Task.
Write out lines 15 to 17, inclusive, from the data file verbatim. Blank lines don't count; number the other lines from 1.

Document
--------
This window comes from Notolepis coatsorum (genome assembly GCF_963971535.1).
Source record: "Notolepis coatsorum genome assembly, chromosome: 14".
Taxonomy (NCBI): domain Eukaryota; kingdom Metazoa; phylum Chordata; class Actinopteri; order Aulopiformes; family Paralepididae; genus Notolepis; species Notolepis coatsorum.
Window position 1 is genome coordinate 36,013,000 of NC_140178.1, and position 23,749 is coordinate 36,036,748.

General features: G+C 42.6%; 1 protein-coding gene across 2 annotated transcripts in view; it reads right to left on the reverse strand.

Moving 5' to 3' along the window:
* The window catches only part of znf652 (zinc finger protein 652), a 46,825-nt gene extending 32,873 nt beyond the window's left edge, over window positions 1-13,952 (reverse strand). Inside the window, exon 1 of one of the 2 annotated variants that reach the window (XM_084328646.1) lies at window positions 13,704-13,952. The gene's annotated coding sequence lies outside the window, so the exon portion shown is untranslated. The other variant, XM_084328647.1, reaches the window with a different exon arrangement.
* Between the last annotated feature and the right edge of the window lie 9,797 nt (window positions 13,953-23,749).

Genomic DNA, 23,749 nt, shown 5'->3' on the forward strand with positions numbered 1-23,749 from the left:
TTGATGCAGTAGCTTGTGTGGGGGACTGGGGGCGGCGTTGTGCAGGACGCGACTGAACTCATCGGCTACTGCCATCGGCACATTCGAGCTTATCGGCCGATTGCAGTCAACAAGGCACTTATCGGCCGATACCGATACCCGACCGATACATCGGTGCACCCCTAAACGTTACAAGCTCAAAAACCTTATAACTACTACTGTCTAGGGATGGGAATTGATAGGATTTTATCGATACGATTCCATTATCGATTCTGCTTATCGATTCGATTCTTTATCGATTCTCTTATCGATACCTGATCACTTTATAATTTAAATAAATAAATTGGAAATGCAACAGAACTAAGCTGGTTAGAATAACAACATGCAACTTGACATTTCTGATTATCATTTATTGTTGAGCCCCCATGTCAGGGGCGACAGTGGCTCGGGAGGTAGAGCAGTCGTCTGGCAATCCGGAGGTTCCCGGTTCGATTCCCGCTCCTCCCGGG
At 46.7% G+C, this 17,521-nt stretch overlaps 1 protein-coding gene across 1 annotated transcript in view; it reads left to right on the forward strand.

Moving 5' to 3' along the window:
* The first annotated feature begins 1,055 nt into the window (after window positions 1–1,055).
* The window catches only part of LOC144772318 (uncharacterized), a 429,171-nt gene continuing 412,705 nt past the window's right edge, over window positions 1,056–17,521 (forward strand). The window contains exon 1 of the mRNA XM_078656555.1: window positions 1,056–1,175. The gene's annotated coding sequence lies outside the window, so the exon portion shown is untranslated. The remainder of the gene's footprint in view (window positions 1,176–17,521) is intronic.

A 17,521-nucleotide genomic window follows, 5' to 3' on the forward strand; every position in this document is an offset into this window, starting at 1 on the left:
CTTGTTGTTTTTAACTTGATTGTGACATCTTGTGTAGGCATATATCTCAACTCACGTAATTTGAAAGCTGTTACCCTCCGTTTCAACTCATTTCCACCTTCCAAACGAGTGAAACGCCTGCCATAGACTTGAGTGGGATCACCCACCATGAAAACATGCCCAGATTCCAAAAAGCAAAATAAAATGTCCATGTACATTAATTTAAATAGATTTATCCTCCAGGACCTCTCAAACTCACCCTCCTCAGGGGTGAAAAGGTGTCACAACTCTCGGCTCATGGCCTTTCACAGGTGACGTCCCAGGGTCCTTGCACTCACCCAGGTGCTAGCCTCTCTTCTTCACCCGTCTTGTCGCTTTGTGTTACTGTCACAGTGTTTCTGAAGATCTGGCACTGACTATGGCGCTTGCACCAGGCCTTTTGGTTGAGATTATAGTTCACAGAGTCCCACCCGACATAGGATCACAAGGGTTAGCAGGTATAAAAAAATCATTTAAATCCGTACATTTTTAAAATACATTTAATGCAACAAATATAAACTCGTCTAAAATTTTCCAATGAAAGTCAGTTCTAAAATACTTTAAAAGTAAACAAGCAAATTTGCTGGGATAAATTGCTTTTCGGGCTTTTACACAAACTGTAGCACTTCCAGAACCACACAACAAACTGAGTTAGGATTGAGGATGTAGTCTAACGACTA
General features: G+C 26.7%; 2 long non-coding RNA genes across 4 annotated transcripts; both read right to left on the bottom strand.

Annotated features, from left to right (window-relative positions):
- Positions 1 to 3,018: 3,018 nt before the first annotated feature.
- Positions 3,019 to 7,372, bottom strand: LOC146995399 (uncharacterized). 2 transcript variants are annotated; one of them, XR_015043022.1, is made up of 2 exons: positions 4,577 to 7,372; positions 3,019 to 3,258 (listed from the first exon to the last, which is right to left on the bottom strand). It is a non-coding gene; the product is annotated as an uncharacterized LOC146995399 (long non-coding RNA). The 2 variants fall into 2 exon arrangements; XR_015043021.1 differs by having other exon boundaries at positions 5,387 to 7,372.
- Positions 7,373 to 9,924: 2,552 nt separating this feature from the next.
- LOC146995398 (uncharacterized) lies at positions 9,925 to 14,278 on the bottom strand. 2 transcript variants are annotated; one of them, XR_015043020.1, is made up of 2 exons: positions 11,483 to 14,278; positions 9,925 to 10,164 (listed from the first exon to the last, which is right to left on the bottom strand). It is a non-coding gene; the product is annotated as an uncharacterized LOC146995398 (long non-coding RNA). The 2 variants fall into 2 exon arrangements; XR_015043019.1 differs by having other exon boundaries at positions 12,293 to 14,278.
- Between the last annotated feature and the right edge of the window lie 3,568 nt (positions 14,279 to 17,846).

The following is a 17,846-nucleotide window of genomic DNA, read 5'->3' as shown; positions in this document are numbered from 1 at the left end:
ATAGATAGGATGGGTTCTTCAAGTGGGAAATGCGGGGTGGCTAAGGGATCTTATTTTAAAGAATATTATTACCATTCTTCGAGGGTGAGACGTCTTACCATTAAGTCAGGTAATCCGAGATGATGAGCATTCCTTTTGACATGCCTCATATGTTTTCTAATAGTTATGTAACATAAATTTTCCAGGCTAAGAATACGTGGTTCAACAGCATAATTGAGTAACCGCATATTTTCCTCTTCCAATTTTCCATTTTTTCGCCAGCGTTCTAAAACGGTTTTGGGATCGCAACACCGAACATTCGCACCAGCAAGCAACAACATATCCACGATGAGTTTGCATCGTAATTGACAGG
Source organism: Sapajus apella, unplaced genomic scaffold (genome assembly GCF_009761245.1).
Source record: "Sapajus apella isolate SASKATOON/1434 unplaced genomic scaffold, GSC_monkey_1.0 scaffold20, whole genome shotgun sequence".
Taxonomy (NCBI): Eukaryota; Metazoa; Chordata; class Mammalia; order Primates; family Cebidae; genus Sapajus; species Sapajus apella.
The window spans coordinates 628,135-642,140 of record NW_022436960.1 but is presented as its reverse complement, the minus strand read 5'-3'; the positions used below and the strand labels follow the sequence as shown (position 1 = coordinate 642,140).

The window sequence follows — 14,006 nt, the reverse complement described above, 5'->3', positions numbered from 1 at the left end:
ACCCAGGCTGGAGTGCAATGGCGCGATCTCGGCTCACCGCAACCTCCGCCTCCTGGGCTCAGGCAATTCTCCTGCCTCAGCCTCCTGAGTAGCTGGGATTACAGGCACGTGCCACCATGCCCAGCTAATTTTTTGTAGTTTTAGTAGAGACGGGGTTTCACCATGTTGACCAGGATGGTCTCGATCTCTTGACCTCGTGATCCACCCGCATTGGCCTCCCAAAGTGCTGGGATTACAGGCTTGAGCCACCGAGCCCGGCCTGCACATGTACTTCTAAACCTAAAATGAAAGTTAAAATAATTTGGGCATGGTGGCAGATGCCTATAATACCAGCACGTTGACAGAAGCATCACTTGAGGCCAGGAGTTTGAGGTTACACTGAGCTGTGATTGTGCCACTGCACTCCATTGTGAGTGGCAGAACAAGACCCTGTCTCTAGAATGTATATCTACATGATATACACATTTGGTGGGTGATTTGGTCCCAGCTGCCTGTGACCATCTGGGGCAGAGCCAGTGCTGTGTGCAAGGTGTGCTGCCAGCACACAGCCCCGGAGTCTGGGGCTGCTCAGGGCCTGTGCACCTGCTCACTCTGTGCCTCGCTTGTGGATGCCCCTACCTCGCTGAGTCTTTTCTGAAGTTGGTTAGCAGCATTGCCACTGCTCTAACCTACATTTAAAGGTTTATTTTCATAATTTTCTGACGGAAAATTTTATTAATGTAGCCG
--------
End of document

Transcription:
A 17,521-nucleotide genomic window follows, 5' to 3' on the forward strand; every position in this document is an offset into this window, starting at 1 on the left:
CTTGTTGTTTTTAACTTGATTGTGACATCTTGTGTAGGCATATATCTCAACTCACGTAATTTGAAAGCTGTTACCCTCCGTTTCAACTCATTTCCACCTTCCAAACGAGTGAAACGCCTGCCATAGACTTGAGTGGGATCACCCACCATGAAAACATGCCCAGATTCCAAAAAGCAAAATAAAATGTCCATGTACATTAATTTAAATAGATTTATCCTCCAGGACCTCTCAAACTCACCCTCCTCAGGGGTGAAAAGGTGTCACAACTCTCGGCTCATGGCCTTTCACAGGTGACGTCCCAGGGTCCTTGCACTCACCCAGGTGCTAGCCTCTCTTCTTCACCCGTCTTGTCGCTTTGTGTTACTGTCACAGTGTTTCTGAAGATCTGGCACTGACTATGGCGCTTGCACCAGGCCTTTTGGTTGAGATTATAGTTCACAGAGTCCCACCCGACATAGGATCACAAGGGTTAGCAGGTATAAAAAAATCATTTAAATCCGTACATTTTTAAAATACATTTAATGCAACAAATATAAACTCGTCTAAAATTTTCCAATGAAAGTCAGTTCTAAAATACTTTAAAAGTAAACAAGCAAATTTGCTGGGATAAATTGCTTTTCGGGCTTTTACACAAACTGTAGCACTTCCAGAACCACACAACAAACTGAGTTAGGATTGAGGATGTAGTCTAACGACTA
General features: G+C 26.7%; 2 long non-coding RNA genes across 4 annotated transcripts; both read right to left on the bottom strand.